Hello everyone. I've enjoyed listening to all of you show off your mad skillz. Today I had a rare moment to myself and got one piece in my first take. I'm sure you can guess which one it was.
Some brief comments -
Bea, I feel that once you get going on a piece, or a major section of the piece, your timing is getting much better, more consistent. In particular I liked that second part of Meissonier where you alternated the D# and E. Sure, it was a little staccato, but it sounded steady and consistent. I think your next challenge is to incorporate that steadiness into the start of each section, such as the E-D-C-and B of measure 1. Also, while even in the absence of written rests a minor pause between repeated sections can be musical, it should only be minor, so I'd keep it to a very brief pause. Finally, you may already know this, but I think you may have hit a wrong note at 0:43 as well as the slip at 1:05. Still, it's a long piece and you did very well.
William, you played very skillfully - I rarely saw you look at your left hand. Well done. I found your tempo to be on the fast side, esp. for the Sor piece, which to my ear doesn't lend itself to a faster pace as well as the other one. You already noted the missed repeat on Meissonier, but you also had a really good D#/E thing going on that one. I think I need to lift up to kill the D# note value, I'm not sure I've been doing that in practice. Also, you might want to avoid the unnecessary string noise after you completed the Sor piece. I don't have much else to say, other than, perhaps, if you're going to show your face, perhaps put some emotion into it. [of course, this comes from the guy that Stefan noted looked quite robotic - while laser-like focused on my left hand]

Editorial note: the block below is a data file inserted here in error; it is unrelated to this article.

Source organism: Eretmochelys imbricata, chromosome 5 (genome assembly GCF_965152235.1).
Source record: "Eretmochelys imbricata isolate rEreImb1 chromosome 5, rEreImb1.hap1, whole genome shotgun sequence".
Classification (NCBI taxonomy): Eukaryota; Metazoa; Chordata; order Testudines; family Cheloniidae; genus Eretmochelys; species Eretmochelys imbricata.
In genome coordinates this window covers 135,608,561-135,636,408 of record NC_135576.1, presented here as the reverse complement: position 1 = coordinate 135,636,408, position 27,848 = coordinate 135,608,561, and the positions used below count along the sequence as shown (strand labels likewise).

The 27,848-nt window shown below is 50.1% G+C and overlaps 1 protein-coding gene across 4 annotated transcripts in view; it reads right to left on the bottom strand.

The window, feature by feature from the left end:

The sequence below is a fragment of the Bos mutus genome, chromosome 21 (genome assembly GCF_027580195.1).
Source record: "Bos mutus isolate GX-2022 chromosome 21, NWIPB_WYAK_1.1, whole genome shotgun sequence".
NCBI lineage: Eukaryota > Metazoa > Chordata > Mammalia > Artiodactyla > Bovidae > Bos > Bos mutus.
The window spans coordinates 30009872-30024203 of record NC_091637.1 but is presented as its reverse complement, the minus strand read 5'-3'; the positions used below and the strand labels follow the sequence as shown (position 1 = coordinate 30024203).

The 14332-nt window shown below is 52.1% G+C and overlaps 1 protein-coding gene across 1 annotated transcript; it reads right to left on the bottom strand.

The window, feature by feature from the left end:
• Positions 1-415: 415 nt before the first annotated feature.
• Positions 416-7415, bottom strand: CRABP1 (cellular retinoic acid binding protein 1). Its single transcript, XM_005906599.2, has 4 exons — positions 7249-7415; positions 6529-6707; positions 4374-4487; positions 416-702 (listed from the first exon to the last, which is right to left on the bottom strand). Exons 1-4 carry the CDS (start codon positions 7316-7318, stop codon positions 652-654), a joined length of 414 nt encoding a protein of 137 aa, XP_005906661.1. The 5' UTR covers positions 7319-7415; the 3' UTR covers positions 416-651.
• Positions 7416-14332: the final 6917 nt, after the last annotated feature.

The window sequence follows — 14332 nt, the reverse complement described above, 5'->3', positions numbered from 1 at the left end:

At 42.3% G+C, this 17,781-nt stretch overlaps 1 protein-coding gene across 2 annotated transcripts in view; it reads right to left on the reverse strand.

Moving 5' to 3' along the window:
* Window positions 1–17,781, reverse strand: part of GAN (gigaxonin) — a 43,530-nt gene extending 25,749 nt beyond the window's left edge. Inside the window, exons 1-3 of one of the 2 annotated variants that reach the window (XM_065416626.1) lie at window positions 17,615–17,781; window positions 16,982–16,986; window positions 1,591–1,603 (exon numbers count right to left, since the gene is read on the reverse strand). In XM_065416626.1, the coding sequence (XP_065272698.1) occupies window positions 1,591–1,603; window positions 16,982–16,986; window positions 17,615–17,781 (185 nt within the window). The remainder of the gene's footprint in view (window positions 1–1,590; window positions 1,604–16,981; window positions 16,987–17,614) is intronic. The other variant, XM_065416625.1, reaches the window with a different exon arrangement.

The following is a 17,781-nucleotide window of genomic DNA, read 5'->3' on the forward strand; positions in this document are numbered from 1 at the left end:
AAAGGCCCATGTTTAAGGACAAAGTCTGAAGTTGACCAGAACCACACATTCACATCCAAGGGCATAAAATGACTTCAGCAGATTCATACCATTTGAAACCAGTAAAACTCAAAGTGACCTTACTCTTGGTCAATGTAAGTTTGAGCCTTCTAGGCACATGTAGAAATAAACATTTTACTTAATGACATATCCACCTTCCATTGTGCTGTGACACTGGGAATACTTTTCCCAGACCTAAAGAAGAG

Stefan, once again my comments are akin to the designer of the Yugo (sorry) critiquing the designer of the Porsche 911. That said, you play with a fluidity and passion that I think we all envy. Heck, you probably practice with a passion we should all emulate. I agree with the comments about string noise - maybe you were just getting carried away. With respect to the creative license you took with Meissonier, well, it was executed very well (not entirely consistently (the last repeat sounded more "play it straight"), but you may have meant that) - however, to my ear, there comes a point when rubato is no longer a slight variation in tempo that enhances the musicality of a piece, but a significant one which detracts. And sad to say I was not thrilled about how far outside the lines you colored. However, it may yet grow on me. I can see how getting bored with playing these would almost drive one to do something different with the piece just to keep from going crazy. Perhaps I will get there myself before long.
There's a decent chance I won't post until Monday; I am going out of town again soon, and finding peace and quiet isn't easy while the kids are off from school. I know a 3rd grade teacher here who would understand this quite well.